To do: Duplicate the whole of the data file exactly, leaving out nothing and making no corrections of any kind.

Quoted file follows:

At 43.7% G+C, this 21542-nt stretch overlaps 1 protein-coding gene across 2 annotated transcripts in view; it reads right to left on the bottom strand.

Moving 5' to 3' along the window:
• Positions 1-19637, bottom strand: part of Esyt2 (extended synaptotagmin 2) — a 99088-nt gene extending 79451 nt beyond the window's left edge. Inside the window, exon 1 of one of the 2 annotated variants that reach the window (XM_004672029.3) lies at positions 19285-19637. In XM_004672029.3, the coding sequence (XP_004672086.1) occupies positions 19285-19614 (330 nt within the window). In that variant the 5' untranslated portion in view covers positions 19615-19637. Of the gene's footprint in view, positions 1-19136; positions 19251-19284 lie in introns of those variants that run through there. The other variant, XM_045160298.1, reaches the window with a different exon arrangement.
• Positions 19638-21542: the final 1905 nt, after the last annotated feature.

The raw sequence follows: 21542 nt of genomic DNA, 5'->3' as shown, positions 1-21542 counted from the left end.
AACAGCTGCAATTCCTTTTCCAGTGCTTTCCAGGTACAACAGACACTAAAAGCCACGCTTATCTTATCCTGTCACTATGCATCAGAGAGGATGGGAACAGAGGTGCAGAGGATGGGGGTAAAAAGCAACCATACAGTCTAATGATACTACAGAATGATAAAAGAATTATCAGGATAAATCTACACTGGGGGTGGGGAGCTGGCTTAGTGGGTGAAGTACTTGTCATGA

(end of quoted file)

At 43.7% G+C, this 21542-nt stretch overlaps 1 protein-coding gene across 2 annotated transcripts in view; it reads right to left on the bottom strand.

Moving 5' to 3' along the window:
• Positions 1-19637, bottom strand: part of Esyt2 (extended synaptotagmin 2) — a 99088-nt gene extending 79451 nt beyond the window's left edge. Inside the window, exon 1 of one of the 2 annotated variants that reach the window (XM_004672029.3) lies at positions 19285-19637. In XM_004672029.3, the coding sequence (XP_004672086.1) occupies positions 19285-19614 (330 nt within the window). In that variant the 5' untranslated portion in view covers positions 19615-19637. Of the gene's footprint in view, positions 1-19136; positions 19251-19284 lie in introns of those variants that run through there. The other variant, XM_045160298.1, reaches the window with a different exon arrangement.
• Positions 19638-21542: the final 1905 nt, after the last annotated feature.

The raw sequence follows: 21542 nt of genomic DNA, 5'->3' as shown, positions 1-21542 counted from the left end.
AACAGCTGCAATTCCTTTTCCAGTGCTTTCCAGGTACAACAGACACTAAAAGCCACGCTTATCTTATCCTGTCACTATGCATCAGAGAGGATGGGAACAGAGGTGCAGAGGATGGGGGTAAAAAGCAACCATACAGTCTAATGATACTACAGAATGATAAAAGAATTATCAGGATAAATCTACACTGGGGGTGGGGAGCTGGCTTAGTGGGTGAAGTACTTGTCATGA